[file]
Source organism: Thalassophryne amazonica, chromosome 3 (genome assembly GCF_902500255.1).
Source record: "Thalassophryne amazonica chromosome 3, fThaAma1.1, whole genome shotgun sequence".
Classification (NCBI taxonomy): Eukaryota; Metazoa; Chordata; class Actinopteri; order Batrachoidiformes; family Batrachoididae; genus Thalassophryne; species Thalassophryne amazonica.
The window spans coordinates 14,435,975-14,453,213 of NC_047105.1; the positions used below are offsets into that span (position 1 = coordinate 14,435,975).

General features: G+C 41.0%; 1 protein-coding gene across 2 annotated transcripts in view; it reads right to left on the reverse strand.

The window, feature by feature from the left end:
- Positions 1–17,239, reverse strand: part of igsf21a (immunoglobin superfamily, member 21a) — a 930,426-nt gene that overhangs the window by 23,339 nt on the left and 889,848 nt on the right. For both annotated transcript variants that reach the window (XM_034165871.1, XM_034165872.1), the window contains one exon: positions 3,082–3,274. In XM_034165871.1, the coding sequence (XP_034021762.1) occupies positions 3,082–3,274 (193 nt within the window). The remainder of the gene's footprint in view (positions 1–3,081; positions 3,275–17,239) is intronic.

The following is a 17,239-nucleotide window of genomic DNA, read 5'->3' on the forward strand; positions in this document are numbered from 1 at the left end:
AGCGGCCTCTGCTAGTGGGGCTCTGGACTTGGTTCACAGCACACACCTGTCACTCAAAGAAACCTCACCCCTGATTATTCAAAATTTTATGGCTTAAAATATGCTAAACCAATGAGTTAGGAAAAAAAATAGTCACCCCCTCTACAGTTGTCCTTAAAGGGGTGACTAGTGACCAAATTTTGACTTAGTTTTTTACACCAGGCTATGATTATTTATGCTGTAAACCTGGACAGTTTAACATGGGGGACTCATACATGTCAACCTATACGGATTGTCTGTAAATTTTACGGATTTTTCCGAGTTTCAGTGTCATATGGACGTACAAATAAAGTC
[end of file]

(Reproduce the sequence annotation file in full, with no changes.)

Source organism: Thalassophryne amazonica, chromosome 3 (genome assembly GCF_902500255.1).
Source record: "Thalassophryne amazonica chromosome 3, fThaAma1.1, whole genome shotgun sequence".
Classification (NCBI taxonomy): Eukaryota; Metazoa; Chordata; class Actinopteri; order Batrachoidiformes; family Batrachoididae; genus Thalassophryne; species Thalassophryne amazonica.
The window spans coordinates 14,435,975-14,453,213 of NC_047105.1; the positions used below are offsets into that span (position 1 = coordinate 14,435,975).

General features: G+C 41.0%; 1 protein-coding gene across 2 annotated transcripts in view; it reads right to left on the reverse strand.

The window, feature by feature from the left end:
- Positions 1–17,239, reverse strand: part of igsf21a (immunoglobin superfamily, member 21a) — a 930,426-nt gene that overhangs the window by 23,339 nt on the left and 889,848 nt on the right. For both annotated transcript variants that reach the window (XM_034165871.1, XM_034165872.1), the window contains one exon: positions 3,082–3,274. In XM_034165871.1, the coding sequence (XP_034021762.1) occupies positions 3,082–3,274 (193 nt within the window). The remainder of the gene's footprint in view (positions 1–3,081; positions 3,275–17,239) is intronic.

The following is a 17,239-nucleotide window of genomic DNA, read 5'->3' on the forward strand; positions in this document are numbered from 1 at the left end:
AGCGGCCTCTGCTAGTGGGGCTCTGGACTTGGTTCACAGCACACACCTGTCACTCAAAGAAACCTCACCCCTGATTATTCAAAATTTTATGGCTTAAAATATGCTAAACCAATGAGTTAGGAAAAAAAATAGTCACCCCCTCTACAGTTGTCCTTAAAGGGGTGACTAGTGACCAAATTTTGACTTAGTTTTTTACACCAGGCTATGATTATTTATGCTGTAAACCTGGACAGTTTAACATGGGGGACTCATACATGTCAACCTATACGGATTGTCTGTAAATTTTACGGATTTTTCCGAGTTTCAGTGTCATATGGACGTACAAATAAAGTC